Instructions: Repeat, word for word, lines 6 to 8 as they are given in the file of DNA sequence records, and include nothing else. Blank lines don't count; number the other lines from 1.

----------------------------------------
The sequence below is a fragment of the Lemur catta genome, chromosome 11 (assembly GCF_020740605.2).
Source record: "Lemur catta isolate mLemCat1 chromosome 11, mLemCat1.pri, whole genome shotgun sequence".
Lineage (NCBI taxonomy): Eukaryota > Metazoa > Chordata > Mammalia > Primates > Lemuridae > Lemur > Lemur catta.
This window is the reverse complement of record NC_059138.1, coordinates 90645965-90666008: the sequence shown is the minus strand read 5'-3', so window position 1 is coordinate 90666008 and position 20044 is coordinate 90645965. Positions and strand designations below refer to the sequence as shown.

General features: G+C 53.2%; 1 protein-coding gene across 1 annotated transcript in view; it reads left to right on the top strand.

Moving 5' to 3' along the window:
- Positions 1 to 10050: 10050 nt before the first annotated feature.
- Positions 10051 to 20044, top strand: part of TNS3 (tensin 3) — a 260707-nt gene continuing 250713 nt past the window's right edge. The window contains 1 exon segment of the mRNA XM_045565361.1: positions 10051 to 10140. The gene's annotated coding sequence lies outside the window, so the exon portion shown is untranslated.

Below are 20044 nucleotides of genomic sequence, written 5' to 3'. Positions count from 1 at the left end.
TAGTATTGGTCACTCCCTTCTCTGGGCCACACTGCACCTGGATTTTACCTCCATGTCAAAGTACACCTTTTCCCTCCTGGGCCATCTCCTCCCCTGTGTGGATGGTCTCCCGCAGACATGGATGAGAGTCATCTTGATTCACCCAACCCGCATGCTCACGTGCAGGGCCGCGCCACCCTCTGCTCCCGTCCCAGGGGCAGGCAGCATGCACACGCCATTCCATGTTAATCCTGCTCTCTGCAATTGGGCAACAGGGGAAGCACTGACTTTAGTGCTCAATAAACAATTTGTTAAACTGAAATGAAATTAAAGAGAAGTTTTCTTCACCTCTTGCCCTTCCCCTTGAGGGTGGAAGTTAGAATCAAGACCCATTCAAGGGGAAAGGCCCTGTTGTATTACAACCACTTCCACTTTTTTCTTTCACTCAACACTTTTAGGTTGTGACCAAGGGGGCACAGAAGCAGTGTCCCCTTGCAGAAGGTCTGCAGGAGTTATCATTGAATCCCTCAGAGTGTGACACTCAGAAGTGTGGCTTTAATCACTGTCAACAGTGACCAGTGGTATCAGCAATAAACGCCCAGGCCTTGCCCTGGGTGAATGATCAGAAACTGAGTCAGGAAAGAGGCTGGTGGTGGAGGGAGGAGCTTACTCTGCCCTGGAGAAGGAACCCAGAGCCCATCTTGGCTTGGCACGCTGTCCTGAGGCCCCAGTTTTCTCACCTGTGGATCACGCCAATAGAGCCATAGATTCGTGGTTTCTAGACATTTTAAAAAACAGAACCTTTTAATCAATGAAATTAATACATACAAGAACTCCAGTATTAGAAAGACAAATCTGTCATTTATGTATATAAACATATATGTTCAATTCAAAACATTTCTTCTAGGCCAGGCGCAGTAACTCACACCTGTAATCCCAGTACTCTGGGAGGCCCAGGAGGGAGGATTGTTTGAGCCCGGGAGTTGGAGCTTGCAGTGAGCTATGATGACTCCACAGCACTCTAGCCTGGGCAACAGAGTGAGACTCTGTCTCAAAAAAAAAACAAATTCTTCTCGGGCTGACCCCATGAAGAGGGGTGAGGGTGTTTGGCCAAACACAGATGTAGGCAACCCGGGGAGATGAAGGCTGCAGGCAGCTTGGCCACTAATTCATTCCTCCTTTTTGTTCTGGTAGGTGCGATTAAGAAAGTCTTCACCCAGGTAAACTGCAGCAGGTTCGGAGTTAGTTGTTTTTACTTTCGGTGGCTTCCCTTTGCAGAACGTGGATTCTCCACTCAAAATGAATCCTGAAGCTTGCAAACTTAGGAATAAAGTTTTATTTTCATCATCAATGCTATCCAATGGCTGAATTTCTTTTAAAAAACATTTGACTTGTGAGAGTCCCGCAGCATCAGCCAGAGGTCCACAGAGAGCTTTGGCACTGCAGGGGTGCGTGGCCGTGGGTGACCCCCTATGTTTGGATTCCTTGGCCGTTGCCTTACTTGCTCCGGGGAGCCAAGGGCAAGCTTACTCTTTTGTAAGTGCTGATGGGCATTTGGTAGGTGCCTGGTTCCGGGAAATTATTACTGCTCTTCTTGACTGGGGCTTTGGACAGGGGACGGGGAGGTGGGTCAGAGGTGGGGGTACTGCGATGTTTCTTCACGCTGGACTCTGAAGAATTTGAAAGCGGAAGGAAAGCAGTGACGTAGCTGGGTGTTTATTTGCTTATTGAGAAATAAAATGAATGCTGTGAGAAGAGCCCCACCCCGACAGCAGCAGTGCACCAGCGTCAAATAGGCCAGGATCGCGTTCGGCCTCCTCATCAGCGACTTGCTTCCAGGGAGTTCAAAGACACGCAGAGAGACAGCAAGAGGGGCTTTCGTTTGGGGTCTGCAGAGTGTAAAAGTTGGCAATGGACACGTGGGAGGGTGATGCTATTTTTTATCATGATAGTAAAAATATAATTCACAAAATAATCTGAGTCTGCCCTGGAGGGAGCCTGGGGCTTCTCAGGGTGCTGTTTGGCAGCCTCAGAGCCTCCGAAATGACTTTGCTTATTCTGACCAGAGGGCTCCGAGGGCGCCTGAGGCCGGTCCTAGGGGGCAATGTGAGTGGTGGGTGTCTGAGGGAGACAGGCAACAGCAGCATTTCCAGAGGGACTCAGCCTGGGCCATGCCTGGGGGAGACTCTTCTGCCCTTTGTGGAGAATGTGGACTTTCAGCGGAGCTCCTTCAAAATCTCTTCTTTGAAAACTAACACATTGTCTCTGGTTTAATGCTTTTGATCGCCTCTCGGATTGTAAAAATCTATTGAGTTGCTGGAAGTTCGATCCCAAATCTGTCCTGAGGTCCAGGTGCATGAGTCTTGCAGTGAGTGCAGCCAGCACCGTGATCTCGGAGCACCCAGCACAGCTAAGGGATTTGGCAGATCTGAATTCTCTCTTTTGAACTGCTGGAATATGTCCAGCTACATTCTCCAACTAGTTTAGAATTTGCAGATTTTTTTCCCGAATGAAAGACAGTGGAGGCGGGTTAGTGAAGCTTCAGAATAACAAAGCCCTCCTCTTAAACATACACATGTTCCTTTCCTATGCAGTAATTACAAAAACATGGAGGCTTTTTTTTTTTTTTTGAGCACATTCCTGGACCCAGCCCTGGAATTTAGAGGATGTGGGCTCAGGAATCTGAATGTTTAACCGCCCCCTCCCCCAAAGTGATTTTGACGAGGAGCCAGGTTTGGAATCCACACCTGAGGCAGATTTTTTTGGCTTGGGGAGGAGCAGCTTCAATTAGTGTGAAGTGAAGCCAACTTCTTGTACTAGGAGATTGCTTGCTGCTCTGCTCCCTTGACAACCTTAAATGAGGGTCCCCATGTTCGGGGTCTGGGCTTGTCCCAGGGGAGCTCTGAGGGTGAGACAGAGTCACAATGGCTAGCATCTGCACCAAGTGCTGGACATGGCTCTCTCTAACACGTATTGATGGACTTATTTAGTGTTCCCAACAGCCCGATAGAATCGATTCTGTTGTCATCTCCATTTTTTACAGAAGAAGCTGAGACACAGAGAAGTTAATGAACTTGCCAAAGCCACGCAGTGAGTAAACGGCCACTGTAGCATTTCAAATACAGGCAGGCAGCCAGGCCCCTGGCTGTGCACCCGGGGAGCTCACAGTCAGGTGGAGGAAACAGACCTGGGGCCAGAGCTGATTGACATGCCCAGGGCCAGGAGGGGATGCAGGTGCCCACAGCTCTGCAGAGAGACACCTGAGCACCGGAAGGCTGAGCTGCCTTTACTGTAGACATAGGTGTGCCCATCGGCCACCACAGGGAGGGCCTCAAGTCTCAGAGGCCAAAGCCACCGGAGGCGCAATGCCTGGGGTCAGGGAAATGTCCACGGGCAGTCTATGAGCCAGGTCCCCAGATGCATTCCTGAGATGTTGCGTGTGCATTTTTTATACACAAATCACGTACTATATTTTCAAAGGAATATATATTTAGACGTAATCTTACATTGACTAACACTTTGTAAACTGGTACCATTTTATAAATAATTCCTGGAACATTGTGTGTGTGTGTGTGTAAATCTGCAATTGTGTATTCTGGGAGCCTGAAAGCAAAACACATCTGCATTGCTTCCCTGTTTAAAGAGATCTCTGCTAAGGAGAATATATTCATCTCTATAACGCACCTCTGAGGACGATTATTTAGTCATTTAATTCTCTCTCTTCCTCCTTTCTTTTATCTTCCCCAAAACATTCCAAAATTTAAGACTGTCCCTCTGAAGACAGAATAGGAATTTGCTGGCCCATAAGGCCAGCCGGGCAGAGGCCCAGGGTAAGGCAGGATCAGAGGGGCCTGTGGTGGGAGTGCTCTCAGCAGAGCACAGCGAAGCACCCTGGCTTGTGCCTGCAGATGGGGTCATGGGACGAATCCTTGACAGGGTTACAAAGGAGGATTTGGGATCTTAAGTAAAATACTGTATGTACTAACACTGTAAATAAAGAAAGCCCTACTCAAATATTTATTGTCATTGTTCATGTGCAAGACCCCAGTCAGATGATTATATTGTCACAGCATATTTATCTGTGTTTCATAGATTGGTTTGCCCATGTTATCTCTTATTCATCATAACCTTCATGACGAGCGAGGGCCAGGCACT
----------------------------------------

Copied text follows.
Moving 5' to 3' along the window:
- Positions 1 to 10050: 10050 nt before the first annotated feature.
- Positions 10051 to 20044, top strand: part of TNS3 (tensin 3) — a 260707-nt gene continuing 250713 nt past the window's right edge. The window contains 1 exon segment of the mRNA XM_045565361.1: positions 10051 to 10140. The gene's annotated coding sequence lies outside the window, so the exon portion shown is untranslated.